Cells grown on chamber slides were treated with BBR (13 μM) in combination with cisplatin (3.3 μM). After 48 h, the cells were washed with PBS and then fixed with 4% paraformaldehyde at room temperature for 30 min, and then washed with PBS for three times. After permeabilization in 0.2% Triton X-100 for 30 min, the cells were washed twice in PBS and blocked for 1 h in PBS containing 1% BSA (all from Solarbio, Beijing, China). The cell pellet was suspended in 100 μl of 1% BSA containing either 1:100 diluted anti-γH2AX polyclonal Ab (CST). The cells were then incubated overnight at 4°C. On the following day, the cells were washed twice with PBS and incubated in 100 μl of 1:100 diluted Alexa Fluor 488-conjugated anti-rabbit IgG (Thermo Fischer Scientific) for 2 h at room temperature in the dark. After washing with PBS three times, the cells were dyed with Hoechst 33342 (Sigma, St. Louis, MO, USA) for 3 min, and washed with PBS for three times, and then photographed under a microscope (Olympus).

Statistical analysis

Data analysis was carried out using SPSS 6.0 software. one-Way ANOVA was used to determine the significance of the differences in multiple comparisons; p<0.05, p<0.01, p<0.001, p<0.0001 were considered statistically significant. All experiments were performed in triplicate. Data are expressed as the mean ± SD. We used Image J and IPP6.0 software to process and analysis the immunofluorescence image.

Results

Berberine in combination with cisplatin suppresses MCF-7 cell proliferation

We analyzed the effect of BBR in combination with cisplatin on human breast cancer MCF-7 cell proliferation by MTT assay. After a 48-h BBR treatment, the IC50 value of BBR in the MCF-7 cells was 52.178±1.593 μM and the IC50 value of cisplatin was 49.541±1.618 μM. In contrast, following combination with 26 μM BBR, the IC50 value of cisplatin was 5.759±0.76 μM (Fig. 1A). BBR increased the sensitivity of MCF-7 cells to cisplatin in a dose and time-dependent manner (Fig. 1A and B).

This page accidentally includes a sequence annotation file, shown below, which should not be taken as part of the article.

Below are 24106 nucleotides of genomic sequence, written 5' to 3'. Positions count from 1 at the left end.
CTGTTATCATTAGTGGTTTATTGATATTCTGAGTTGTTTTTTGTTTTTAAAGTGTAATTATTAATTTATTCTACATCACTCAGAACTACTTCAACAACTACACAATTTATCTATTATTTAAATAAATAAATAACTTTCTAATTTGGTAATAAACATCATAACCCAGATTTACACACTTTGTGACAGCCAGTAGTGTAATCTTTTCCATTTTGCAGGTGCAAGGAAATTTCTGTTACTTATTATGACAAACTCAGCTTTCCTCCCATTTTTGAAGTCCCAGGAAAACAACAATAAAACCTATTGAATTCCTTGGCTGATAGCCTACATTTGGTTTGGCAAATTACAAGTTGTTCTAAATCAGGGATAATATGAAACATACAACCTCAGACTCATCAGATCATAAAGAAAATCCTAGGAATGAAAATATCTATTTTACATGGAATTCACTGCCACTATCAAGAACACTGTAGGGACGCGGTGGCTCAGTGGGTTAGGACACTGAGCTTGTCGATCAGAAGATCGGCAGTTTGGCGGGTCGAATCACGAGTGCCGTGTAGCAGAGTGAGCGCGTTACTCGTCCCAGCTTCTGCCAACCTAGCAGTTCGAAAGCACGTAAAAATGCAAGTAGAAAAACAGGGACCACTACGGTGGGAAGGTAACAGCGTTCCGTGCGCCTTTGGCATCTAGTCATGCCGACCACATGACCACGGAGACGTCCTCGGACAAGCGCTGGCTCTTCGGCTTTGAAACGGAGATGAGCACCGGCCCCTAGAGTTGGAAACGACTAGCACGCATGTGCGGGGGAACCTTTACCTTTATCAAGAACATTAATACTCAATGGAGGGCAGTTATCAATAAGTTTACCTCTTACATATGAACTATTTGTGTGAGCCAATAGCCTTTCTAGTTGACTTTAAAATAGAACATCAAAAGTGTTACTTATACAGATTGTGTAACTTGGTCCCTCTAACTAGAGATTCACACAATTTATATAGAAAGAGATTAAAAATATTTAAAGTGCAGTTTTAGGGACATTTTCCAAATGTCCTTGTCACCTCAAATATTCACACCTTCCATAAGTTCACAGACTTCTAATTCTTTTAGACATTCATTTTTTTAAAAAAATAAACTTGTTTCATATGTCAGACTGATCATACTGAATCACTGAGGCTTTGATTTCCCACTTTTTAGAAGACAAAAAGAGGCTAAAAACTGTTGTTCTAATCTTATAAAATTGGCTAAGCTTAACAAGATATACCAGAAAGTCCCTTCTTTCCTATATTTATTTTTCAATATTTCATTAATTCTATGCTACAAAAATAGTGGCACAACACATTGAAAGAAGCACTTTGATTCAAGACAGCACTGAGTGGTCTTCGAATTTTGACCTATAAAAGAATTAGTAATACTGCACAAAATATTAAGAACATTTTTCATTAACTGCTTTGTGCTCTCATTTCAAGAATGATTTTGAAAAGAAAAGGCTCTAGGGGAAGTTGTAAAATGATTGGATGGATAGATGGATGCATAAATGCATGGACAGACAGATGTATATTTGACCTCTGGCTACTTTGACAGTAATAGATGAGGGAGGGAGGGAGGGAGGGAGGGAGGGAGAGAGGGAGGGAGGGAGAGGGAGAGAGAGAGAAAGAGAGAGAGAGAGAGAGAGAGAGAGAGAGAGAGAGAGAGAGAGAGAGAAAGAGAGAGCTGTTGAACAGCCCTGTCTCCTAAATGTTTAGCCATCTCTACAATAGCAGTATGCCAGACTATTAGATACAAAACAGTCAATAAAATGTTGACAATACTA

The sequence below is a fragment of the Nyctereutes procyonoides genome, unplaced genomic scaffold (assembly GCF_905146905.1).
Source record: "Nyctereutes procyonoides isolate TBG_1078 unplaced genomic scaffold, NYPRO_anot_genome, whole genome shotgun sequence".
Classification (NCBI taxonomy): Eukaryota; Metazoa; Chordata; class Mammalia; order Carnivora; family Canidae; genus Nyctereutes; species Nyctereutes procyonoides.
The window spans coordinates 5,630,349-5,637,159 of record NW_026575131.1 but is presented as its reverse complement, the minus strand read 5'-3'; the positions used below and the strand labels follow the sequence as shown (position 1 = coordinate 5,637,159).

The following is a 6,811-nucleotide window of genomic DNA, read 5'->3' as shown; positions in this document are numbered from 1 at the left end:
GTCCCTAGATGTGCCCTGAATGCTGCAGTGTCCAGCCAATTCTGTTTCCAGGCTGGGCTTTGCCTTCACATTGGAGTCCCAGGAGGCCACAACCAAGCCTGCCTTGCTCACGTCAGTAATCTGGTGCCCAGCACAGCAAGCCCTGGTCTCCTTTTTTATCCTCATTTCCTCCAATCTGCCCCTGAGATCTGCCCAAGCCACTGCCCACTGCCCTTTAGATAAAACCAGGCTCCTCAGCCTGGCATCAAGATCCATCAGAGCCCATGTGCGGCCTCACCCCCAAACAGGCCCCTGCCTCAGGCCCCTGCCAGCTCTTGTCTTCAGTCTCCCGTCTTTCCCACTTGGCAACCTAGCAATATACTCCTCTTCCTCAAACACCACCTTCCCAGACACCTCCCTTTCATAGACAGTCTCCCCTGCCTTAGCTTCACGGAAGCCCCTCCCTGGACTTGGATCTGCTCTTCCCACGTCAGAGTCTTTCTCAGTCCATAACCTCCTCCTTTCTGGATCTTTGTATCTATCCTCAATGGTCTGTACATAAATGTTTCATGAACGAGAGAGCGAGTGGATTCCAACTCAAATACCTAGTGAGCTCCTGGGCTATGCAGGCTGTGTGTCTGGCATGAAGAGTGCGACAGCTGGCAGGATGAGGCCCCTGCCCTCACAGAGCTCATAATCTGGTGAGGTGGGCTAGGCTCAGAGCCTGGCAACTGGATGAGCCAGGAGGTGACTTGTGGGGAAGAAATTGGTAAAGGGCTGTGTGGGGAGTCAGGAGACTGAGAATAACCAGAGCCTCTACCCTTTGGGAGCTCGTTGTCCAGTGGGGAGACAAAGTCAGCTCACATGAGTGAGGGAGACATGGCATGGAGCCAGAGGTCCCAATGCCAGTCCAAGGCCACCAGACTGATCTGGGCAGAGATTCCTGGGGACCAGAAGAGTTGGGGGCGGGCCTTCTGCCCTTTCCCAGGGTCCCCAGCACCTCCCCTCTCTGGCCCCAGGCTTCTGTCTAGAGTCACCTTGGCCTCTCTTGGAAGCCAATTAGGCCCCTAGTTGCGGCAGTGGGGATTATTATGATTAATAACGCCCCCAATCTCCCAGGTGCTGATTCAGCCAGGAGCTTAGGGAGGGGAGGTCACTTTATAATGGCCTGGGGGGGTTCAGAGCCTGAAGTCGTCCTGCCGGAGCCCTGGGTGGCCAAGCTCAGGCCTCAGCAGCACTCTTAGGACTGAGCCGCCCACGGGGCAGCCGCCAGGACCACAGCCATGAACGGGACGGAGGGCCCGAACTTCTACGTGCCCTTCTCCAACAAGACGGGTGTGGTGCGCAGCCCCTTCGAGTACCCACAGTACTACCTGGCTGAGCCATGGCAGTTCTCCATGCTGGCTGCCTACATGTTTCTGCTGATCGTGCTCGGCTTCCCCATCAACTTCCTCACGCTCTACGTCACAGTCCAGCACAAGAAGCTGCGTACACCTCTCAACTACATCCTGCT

Berberine modifies cell morphology and inhibits cell migration and colony formation

Following treatment of the MCF-7 cells with BBR at the dose of 13 μM and with cisplatin at 3.3 μM, reduced cell-cell contact and the formation of filopodia were observed (Fig. 2A). The wound healing assay showed that BBR and cisplatin inhibited the migration of MCF-7 cells. BBR in combination with cisplatin further inhibited the migration of MCF-7 cells (Fig. 2B and C). Each drug administered alone suppressed cell colony formation. BBR in combination with cisplatin further suppressed MCF-7 cell colony formation (Fig. 3A and B).

Berberine sensitizes MCF-7 cells to cisplatin through the caspase-3-dependent apoptotic pathway

We next tested whether BBR and cisplatin induce apoptotic-associated proteins. The expression levels of pro-apoptotic proteins, caspase-3 and caspase-9 and anti-apoptotic protein Bcl-2 in MCF-7 cells were analyzed by western blot analysis. BBR increased the expression levels of caspase-3 and caspase-9 compared with these levels in the control group (Fig. 4A). A low dose of BBR (13 μM) in combination with cisplatin increased the expression of cleaved caspase-3 and caspase-9, but decreased expression of Bcl-2 compared with these levels in the cells treated with cisplatin alone (3.3 μM) (Fig. 4B). The results indicate that BBR sensitized MCF-7 breast cancer cells to cisplatin through a caspase-3-dependent apoptotic pathway.

Berberine increases DNA breaks and restrains the expression of PCNA

We used immunofluorescence analysis to test γH2AX foci in the cells. The cells were cultured with BBR and cisplatin for 48 h, and γH2AX foci are shown in Fig. 5A. The result showed that cisplatin induced DNA breaks, and a low dose of BBR increased the DNA breaks induced by cisplatin. We also detected the effect of BBR on expression of PCNA, an important factor in DNA replication and DNA repair. BBR extensively reduced the expression of PCNA (Fig. 5B), suggesting that BBR may regulate the cellular DNA repair pathway to increase DNA breaks and sensitize cells to cisplatin.

Discussion